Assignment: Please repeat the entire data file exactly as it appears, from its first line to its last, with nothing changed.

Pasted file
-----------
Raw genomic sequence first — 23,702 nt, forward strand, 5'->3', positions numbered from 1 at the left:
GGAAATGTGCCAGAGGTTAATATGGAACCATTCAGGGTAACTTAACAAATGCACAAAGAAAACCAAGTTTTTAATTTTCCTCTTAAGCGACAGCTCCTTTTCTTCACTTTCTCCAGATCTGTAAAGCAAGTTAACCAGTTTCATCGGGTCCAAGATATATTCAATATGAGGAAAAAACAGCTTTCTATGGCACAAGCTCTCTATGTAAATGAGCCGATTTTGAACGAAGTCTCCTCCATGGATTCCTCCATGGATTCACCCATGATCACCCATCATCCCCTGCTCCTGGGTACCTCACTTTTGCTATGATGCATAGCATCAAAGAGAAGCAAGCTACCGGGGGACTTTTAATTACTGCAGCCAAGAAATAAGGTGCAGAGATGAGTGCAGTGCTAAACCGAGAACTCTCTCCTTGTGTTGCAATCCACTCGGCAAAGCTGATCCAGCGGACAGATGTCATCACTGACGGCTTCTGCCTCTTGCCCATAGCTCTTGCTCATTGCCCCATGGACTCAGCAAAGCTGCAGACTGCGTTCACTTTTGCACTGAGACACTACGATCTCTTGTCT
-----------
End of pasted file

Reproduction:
Raw genomic sequence first — 23,702 nt, forward strand, 5'->3', positions numbered from 1 at the left:
GGAAATGTGCCAGAGGTTAATATGGAACCATTCAGGGTAACTTAACAAATGCACAAAGAAAACCAAGTTTTTAATTTTCCTCTTAAGCGACAGCTCCTTTTCTTCACTTTCTCCAGATCTGTAAAGCAAGTTAACCAGTTTCATCGGGTCCAAGATATATTCAATATGAGGAAAAAACAGCTTTCTATGGCACAAGCTCTCTATGTAAATGAGCCGATTTTGAACGAAGTCTCCTCCATGGATTCCTCCATGGATTCACCCATGATCACCCATCATCCCCTGCTCCTGGGTACCTCACTTTTGCTATGATGCATAGCATCAAAGAGAAGCAAGCTACCGGGGGACTTTTAATTACTGCAGCCAAGAAATAAGGTGCAGAGATGAGTGCAGTGCTAAACCGAGAACTCTCTCCTTGTGTTGCAATCCACTCGGCAAAGCTGATCCAGCGGACAGATGTCATCACTGACGGCTTCTGCCTCTTGCCCATAGCTCTTGCTCATTGCCCCATGGACTCAGCAAAGCTGCAGACTGCGTTCACTTTTGCACTGAGACACTACGATCTCTTGTCT